Michael Olivier is an icon in both food and wine circles, and many of the Bloggers’ Club attendees came to meet him, having his recipe or wine books (‘Michael Olivier – a Restaurateur Remembers’, ‘Crush! 100 Wines to drink now’ , and ‘The People’s Guide – navigate the winelands in a shopping trolley’, the latter with Neil Pendock).   His all-round experience in receiving his training at the Cordon Bleue Cookery School in London, working at the Lanzerac Hotel and Boschendal, having owned three restaurants (Paddagang in Tulbagh, The Burgundy in Hermanus and Parks in Constantia), having consulted on the wine side to Pick ‘n Pay, and presenting a weekly wine programme on Classic FM in Gauteng and a daily informal winetasting on Fine Music Radio in Cape Town makes him very well-connected and extremely knowledgeable.  Sending out a regular newsletter, which became a website, Michael has reinvented himself and will be launching ‘Crush’, South Africa’s first digital online food and wine magazine, he announced at the meeting.   It will go to a database of 1,7 million on 3 June.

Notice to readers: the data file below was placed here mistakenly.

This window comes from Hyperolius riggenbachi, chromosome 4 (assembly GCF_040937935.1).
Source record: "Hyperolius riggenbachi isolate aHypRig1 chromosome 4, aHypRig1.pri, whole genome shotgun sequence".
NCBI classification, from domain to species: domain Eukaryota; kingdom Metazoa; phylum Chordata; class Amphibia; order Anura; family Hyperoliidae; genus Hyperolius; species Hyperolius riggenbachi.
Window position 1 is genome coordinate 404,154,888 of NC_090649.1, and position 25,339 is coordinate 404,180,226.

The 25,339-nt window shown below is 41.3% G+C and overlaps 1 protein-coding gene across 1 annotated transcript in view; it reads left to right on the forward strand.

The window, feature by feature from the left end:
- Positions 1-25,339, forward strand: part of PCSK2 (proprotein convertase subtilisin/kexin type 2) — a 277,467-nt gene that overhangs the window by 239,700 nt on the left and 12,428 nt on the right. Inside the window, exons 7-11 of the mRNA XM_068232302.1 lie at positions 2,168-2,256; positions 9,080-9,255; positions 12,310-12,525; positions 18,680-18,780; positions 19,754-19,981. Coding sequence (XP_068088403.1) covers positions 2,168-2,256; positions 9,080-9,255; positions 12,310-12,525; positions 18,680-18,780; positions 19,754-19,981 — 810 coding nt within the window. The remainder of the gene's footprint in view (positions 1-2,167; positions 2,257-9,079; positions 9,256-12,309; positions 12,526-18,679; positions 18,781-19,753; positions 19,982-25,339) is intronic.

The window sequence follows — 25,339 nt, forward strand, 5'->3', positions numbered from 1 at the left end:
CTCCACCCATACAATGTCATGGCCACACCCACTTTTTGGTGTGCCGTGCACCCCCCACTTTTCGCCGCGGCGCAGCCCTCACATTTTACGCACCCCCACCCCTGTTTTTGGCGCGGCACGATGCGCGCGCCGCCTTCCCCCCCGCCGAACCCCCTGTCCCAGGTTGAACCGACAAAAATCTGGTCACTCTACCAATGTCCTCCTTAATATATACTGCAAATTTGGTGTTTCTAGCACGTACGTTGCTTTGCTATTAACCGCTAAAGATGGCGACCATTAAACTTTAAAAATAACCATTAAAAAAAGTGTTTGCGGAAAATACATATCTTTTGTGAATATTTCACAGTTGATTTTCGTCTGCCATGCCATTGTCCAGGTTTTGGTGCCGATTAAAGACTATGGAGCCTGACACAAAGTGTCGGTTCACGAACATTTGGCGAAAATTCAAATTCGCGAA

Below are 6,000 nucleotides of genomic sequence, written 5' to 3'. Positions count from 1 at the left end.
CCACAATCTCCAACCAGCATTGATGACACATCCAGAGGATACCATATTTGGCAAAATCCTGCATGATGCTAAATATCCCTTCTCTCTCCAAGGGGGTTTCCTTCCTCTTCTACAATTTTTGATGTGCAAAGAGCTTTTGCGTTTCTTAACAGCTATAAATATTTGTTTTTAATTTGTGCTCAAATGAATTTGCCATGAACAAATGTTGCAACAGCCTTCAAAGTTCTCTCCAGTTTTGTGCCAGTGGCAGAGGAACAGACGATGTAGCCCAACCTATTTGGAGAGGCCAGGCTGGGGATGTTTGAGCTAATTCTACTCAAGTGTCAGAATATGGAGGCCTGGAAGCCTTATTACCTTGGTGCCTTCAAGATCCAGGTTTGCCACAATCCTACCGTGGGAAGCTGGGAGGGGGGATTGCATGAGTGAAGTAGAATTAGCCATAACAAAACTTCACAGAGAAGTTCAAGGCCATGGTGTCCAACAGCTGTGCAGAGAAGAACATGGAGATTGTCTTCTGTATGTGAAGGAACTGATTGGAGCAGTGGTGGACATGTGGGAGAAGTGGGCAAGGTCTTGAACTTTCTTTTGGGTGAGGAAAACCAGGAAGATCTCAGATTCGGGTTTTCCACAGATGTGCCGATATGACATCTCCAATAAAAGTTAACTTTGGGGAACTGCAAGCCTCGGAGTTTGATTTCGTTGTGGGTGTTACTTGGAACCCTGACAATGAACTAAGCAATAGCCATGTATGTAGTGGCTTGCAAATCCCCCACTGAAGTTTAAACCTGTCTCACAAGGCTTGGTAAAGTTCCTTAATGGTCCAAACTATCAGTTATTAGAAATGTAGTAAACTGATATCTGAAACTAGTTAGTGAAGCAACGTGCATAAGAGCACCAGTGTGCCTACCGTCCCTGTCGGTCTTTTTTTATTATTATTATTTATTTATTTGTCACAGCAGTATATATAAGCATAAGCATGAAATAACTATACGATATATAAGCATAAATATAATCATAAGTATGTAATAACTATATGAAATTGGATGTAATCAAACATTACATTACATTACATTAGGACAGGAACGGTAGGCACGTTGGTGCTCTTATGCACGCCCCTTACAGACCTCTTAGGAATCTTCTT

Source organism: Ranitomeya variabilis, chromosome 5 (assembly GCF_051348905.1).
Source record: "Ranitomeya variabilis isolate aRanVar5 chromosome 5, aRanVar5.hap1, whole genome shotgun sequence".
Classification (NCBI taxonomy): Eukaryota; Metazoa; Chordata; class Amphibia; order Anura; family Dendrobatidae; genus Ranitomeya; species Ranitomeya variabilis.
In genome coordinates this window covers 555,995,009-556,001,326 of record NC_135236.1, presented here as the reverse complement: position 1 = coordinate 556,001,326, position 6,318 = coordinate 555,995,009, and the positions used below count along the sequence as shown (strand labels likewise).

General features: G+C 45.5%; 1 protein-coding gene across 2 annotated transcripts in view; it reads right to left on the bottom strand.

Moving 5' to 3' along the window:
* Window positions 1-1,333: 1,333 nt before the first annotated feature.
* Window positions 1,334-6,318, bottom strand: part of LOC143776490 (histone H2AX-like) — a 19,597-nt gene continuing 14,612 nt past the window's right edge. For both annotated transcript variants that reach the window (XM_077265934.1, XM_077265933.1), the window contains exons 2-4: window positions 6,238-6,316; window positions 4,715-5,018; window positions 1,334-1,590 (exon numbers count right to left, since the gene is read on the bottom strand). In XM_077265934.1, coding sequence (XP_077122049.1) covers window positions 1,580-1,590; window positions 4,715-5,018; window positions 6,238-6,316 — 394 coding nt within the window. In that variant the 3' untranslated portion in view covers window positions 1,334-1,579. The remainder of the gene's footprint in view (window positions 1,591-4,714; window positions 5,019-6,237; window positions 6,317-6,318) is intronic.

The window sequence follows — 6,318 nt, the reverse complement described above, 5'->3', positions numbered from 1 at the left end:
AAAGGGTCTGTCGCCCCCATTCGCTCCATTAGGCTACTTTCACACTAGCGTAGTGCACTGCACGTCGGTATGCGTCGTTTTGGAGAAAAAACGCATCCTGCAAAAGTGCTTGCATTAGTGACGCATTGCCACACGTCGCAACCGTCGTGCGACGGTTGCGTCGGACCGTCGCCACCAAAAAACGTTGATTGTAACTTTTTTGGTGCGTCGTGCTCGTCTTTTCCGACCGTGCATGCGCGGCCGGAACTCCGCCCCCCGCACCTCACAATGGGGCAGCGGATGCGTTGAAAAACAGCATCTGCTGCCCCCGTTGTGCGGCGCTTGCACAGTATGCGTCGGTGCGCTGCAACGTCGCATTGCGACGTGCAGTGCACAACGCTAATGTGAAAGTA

The feedback received from the Food and Wine Bloggers that attended the meeting last night was that they enjoyed the relaxed and informal opportunity to network, to meet their mentors, seeing old friends and making new ones, the quality of the speakers, the snacks, the wine, the positive energy in the room, and the ability to learn from everyone that attended.

The next Food & Wine Bloggers’ Club meeting will be held on Thursday 1 July, from 6 – 8 pm, and Pete Goffe-Wood of Wild Woods restaurant and Kitchen Cowboys Blog will be “paired” with Pieter Ferriera of Graham Beck and Bubbles on Wine Blog.   Pieter will bring Graham Beck wines and bubblies to taste, and these will be paired with Liam Tomlin’s food.   The cost to attend is R 150 per person, and bookings can be made by e-mailing info@whalecottage.com.

Future Food & Wine Bloggers’ Club meeting dates and speakers are as follows:

Thursday 1 July:                  Pete Goffe-Wood of Wild Woods and Kitchen Cowboys Blog, and Pieter Ferreira of Graham Beck and Bubbles on Wine Blog

Wednesday 28 July:             The Foodie of The Foodie Blog, and Mike Ratcliffe of Warwick and Vilafonte Wines Blog

Wednesday 18 August:       Sam Wilson of Food24 Blogs, and Rob Armstrong of Haut Espoir

Wednesday 22 September: Dax Villanueva of Relax-with-Dax Blog, and Hein Koegelenberg of La Motte and Hein Koegelenberg Blog

Wednesday 20 October: Clare Mack of Spill Blog, and Simon Back of Backsberg Blog

Wednesday 24 November:  Jane-Anne Hobbs of Scrumptious Blog, and Emile Joubert of Wine Goggle Blog

Chris von Ulmenstein, Whale Cottage Portfolio: www.whalecottage.com